I’m a Parent and I’ll Be Late If I Want To!
I dated a guy was always late to everything. It used to drive me crazy. 10 years later, I married a man who makes it a point to be on time ALL THE TIME.
“It’s just common courtesy,” he says. “It tells people a lot about your character and shows people how much you value their time. Time is very valuable, because it’s the one thing you could never take back once it’s lost.”
Now that I’m a parent, I can honestly tell you just how challenging it can be to be on time. My mornings, for example, are always difficult to predict. I can attempt to go to bed early, wake up early, and try to have that smile on my face, but by the time I get my little guy on the bus, my stress and blood pressure is almost guaranteed to have elevated to a new level of crazy.
The Challenges of Time for Parents
We wake up at 6 AM every morning, but every part of it consists of a lot of whining, arguing, and just paying enough attention to get to the end point. Breakfast takes a VERY long time, especially since every bite and chew takes minutes at a time. By the time it’s all done, yelling isn’t enough to get him to move a little faster just to brush his teeth. Of course getting changed into the day’s clothes isn’t any different, but depending on his mood, he can either choose to be cooperative or make it very difficult.
Trying to get a 5 year old to independently learn to do get dressed, brush his teeth, and every other thing he needs to get ready for the day, can make any mom look a bit nutty in the morning. However, regardless of the stress and daily challenges, we make it on time to the bus stop every morning.
With all of that said, it seems as if most kids are at school on time every day. So as parents, we somehow all have the ability to get kids on time, yes? So perhaps I may be missing something, because I’ve started to notice a significant pattern in tardiness from many parents who seem to always make their kids an excuse for being late.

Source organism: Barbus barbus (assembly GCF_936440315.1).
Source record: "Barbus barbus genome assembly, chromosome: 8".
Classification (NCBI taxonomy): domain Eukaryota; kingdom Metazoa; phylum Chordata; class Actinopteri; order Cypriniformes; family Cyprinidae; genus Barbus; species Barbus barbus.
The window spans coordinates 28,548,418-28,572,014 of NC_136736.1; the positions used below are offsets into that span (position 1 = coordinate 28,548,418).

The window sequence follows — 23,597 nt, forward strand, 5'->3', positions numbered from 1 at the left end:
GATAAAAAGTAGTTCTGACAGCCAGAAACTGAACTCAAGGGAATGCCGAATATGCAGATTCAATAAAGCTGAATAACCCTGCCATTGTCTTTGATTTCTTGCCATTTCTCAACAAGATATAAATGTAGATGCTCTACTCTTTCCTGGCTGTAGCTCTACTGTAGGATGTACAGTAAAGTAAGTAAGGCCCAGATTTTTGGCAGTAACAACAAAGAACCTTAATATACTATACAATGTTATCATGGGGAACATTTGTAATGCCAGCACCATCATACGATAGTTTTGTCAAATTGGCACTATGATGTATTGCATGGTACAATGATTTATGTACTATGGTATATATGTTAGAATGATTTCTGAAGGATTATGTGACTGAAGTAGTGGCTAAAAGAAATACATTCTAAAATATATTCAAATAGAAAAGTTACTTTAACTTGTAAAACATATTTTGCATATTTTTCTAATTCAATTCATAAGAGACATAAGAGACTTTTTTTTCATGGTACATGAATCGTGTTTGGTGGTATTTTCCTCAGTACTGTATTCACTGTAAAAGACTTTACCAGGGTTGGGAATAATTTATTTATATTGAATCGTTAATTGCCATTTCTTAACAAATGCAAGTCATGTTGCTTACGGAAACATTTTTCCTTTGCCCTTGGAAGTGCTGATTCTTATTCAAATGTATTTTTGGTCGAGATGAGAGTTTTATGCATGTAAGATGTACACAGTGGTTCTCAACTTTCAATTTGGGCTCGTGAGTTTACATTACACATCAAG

I do only have one kid, so perhaps I might seem a little judgmental, especially since I know how difficult he can be at times. However, I do wonder if sometimes it can depend on the urgency or how much that other person who is late, actually really understands the importance of being on time? Or makes the assumption that “it will be understood.”
Putting Yourself in Your Waiting Friend’s Shoes
Think about a time you’ve had to wait for someone who was late. Don’t lie to yourself, but dig deep and think about whether or not you were even slightly annoyed. Perhaps you might think of a situation when someone’s tardiness actually cost you something. If you’re a late owl and rarely ever on time, perhaps you might think about this situation and how inconvenient it could be for those who have to wait for you.
The Benefits of Being on Time
Being on time is a great quality we can pass onto our kids. It shows respect, appreciation, good values, and a sign that they care. Our kids look up to us for just about everything. So if we share the trait of being tardy, then you can’t be too surprised if they go through life being the same way.
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Karlyn Bishop is the proud mommy to little Oliver and wife to hubby. She is a resident of Laguna Beach and a big player in the web's large social media circle.
Last update on 2018-03-18 / Affiliate links / Images from Amazon Product Advertising API